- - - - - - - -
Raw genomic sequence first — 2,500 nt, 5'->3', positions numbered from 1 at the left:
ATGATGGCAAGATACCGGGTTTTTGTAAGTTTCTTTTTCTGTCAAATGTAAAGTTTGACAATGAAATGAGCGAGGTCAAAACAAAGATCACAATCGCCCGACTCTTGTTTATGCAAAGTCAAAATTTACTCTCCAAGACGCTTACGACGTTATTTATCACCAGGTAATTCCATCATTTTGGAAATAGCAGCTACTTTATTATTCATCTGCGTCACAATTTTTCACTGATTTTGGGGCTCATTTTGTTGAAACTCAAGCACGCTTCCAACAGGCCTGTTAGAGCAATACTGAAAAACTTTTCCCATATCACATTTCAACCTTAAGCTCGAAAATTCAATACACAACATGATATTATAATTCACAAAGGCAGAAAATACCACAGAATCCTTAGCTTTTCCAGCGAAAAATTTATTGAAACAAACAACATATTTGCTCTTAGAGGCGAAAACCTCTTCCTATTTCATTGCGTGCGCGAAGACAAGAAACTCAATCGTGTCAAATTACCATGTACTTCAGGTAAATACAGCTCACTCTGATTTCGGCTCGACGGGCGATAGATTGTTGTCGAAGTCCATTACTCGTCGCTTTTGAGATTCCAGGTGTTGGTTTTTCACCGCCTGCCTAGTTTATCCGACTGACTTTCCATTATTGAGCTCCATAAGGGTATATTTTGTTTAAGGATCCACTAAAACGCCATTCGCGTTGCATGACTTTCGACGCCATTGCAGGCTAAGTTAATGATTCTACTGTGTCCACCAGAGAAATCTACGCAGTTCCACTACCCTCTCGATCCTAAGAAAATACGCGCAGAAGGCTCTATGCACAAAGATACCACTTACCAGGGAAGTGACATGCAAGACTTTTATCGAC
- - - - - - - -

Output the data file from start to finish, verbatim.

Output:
Raw genomic sequence first — 2,500 nt, 5'->3', positions numbered from 1 at the left:
ATGATGGCAAGATACCGGGTTTTTGTAAGTTTCTTTTTCTGTCAAATGTAAAGTTTGACAATGAAATGAGCGAGGTCAAAACAAAGATCACAATCGCCCGACTCTTGTTTATGCAAAGTCAAAATTTACTCTCCAAGACGCTTACGACGTTATTTATCACCAGGTAATTCCATCATTTTGGAAATAGCAGCTACTTTATTATTCATCTGCGTCACAATTTTTCACTGATTTTGGGGCTCATTTTGTTGAAACTCAAGCACGCTTCCAACAGGCCTGTTAGAGCAATACTGAAAAACTTTTCCCATATCACATTTCAACCTTAAGCTCGAAAATTCAATACACAACATGATATTATAATTCACAAAGGCAGAAAATACCACAGAATCCTTAGCTTTTCCAGCGAAAAATTTATTGAAACAAACAACATATTTGCTCTTAGAGGCGAAAACCTCTTCCTATTTCATTGCGTGCGCGAAGACAAGAAACTCAATCGTGTCAAATTACCATGTACTTCAGGTAAATACAGCTCACTCTGATTTCGGCTCGACGGGCGATAGATTGTTGTCGAAGTCCATTACTCGTCGCTTTTGAGATTCCAGGTGTTGGTTTTTCACCGCCTGCCTAGTTTATCCGACTGACTTTCCATTATTGAGCTCCATAAGGGTATATTTTGTTTAAGGATCCACTAAAACGCCATTCGCGTTGCATGACTTTCGACGCCATTGCAGGCTAAGTTAATGATTCTACTGTGTCCACCAGAGAAATCTACGCAGTTCCACTACCCTCTCGATCCTAAGAAAATACGCGCAGAAGGCTCTATGCACAAAGATACCACTTACCAGGGAAGTGACATGCAAGACTTTTATCGAC